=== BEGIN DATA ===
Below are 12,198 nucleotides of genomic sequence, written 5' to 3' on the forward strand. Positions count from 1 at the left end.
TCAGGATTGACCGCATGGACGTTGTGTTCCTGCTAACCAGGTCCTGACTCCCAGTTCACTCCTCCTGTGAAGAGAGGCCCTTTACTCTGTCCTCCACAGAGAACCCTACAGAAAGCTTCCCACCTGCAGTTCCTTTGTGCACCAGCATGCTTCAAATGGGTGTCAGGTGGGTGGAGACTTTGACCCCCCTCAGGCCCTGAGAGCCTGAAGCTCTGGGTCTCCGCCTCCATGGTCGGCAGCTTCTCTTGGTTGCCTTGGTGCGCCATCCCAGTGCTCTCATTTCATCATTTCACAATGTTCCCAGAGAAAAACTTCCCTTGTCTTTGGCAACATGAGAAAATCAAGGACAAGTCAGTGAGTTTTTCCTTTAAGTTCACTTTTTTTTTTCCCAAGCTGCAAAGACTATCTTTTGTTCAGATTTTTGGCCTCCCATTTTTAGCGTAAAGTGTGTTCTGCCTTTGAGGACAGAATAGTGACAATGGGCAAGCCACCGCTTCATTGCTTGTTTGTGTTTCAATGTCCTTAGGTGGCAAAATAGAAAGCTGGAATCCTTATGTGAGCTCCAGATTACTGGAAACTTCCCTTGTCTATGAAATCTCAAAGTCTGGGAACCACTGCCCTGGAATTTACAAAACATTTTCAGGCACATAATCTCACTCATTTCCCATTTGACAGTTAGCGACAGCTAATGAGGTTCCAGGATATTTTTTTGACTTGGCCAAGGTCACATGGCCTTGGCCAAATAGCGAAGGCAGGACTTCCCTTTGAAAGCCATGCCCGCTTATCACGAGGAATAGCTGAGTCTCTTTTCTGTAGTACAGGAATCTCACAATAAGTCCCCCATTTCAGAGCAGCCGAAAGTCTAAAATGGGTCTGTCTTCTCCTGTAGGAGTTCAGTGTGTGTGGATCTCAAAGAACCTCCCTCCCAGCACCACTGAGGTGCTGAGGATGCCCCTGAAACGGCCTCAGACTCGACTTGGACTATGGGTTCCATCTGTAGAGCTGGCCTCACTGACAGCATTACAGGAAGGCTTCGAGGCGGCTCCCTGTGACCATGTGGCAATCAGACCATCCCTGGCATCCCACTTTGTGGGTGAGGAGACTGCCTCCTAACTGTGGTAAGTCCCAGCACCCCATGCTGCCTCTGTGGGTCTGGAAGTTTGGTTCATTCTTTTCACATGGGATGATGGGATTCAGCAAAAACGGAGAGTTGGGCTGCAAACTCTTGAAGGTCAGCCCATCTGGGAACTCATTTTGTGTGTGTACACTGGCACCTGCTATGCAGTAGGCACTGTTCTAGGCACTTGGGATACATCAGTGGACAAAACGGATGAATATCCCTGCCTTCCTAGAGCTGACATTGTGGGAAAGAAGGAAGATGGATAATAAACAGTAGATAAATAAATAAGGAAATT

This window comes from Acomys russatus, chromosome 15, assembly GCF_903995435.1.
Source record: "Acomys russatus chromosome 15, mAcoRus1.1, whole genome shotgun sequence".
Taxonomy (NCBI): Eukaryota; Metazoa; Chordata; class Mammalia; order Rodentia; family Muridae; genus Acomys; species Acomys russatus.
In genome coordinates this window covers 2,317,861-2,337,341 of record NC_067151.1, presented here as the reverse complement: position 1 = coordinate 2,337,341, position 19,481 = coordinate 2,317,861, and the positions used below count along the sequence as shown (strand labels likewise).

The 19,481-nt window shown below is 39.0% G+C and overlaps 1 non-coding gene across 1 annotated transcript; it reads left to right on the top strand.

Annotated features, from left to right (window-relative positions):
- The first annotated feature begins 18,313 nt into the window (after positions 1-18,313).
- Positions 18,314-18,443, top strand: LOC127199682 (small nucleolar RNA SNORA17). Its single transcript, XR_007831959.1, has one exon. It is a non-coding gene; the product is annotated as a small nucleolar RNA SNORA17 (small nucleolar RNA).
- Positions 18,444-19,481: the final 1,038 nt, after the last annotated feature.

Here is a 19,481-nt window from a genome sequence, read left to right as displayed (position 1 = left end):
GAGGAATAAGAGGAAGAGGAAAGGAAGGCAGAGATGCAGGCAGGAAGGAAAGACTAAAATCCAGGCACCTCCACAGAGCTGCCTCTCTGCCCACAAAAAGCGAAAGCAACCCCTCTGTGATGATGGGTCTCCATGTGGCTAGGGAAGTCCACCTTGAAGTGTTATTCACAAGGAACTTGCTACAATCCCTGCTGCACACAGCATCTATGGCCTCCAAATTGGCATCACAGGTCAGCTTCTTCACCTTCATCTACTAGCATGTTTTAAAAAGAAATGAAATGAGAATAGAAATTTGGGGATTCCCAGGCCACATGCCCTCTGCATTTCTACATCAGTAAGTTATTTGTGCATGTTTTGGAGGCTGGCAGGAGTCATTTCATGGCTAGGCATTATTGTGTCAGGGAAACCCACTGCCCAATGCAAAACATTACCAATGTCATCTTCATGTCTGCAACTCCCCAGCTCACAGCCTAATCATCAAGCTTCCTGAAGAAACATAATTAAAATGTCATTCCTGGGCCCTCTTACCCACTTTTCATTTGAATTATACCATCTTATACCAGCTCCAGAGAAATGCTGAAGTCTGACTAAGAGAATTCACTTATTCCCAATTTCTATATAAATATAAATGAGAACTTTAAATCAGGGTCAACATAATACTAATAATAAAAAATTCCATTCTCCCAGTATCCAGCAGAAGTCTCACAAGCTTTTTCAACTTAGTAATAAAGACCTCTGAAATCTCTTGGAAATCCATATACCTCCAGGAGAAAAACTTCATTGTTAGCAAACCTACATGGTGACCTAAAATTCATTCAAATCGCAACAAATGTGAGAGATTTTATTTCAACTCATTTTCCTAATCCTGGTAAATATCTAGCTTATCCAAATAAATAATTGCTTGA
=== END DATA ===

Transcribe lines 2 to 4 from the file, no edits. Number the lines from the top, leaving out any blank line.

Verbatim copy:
TCAGGATTGACCGCATGGACGTTGTGTTCCTGCTAACCAGGTCCTGACTCCCAGTTCACTCCTCCTGTGAAGAGAGGCCCTTTACTCTGTCCTCCACAGAGAACCCTACAGAAAGCTTCCCACCTGCAGTTCCTTTGTGCACCAGCATGCTTCAAATGGGTGTCAGGTGGGTGGAGACTTTGACCCCCCTCAGGCCCTGAGAGCCTGAAGCTCTGGGTCTCCGCCTCCATGGTCGGCAGCTTCTCTTGGTTGCCTTGGTGCGCCATCCCAGTGCTCTCATTTCATCATTTCACAATGTTCCCAGAGAAAAACTTCCCTTGTCTTTGGCAACATGAGAAAATCAAGGACAAGTCAGTGAGTTTTTCCTTTAAGTTCACTTTTTTTTTTCCCAAGCTGCAAAGACTATCTTTTGTTCAGATTTTTGGCCTCCCATTTTTAGCGTAAAGTGTGTTCTGCCTTTGAGGACAGAATAGTGACAATGGGCAAGCCACCGCTTCATTGCTTGTTTGTGTTTCAATGTCCTTAGGTGGCAAAATAGAAAGCTGGAATCCTTATGTGAGCTCCAGATTACTGGAAACTTCCCTTGTCTATGAAATCTCAAAGTCTGGGAACCACTGCCCTGGAATTTACAAAACATTTTCAGGCACATAATCTCACTCATTTCCCATTTGACAGTTAGCGACAGCTAATGAGGTTCCAGGATATTTTTTTGACTTGGCCAAGGTCACATGGCCTTGGCCAAATAGCGAAGGCAGGACTTCCCTTTGAAAGCCATGCCCGCTTATCACGAGGAATAGCTGAGTCTCTTTTCTGTAGTACAGGAATCTCACAATAAGTCCCCCATTTCAGAGCAGCCGAAAGTCTAAAATGGGTCTGTCTTCTCCTGTAGGAGTTCAGTGTGTGTGGATCTCAAAGAACCTCCCTCCCAGCACCACTGAGGTGCTGAGGATGCCCCTGAAACGGCCTCAGACTCGACTTGGACTATGGGTTCCATCTGTAGAGCTGGCCTCACTGACAGCATTACAGGAAGGCTTCGAGGCGGCTCCCTGTGACCATGTGGCAATCAGACCATCCCTGGCATCCCACTTTGTGGGTGAGGAGACTGCCTCCTAACTGTGGTAAGTCCCAGCACCCCATGCTGCCTCTGTGGGTCTGGAAGTTTGGTTCATTCTTTTCACATGGGATGATGGGATTCAGCAAAAACGGAGAGTTGGGCTGCAAACTCTTGAAGGTCAGCCCATCTGGGAACTCATTTTGTGTGTGTACACTGGCACCTGCTATGCAGTAGGCACTGTTCTAGGCACTTGGGATACATCAGTGGACAAAACGGATGAATATCCCTGCCTTCCTAGAGCTGACATTGTGGGAAAGAAGGAAGATGGATAATAAACAGTAGATAAATAAATAAGGAAATT

This window comes from Acomys russatus, chromosome 15, assembly GCF_903995435.1.
Source record: "Acomys russatus chromosome 15, mAcoRus1.1, whole genome shotgun sequence".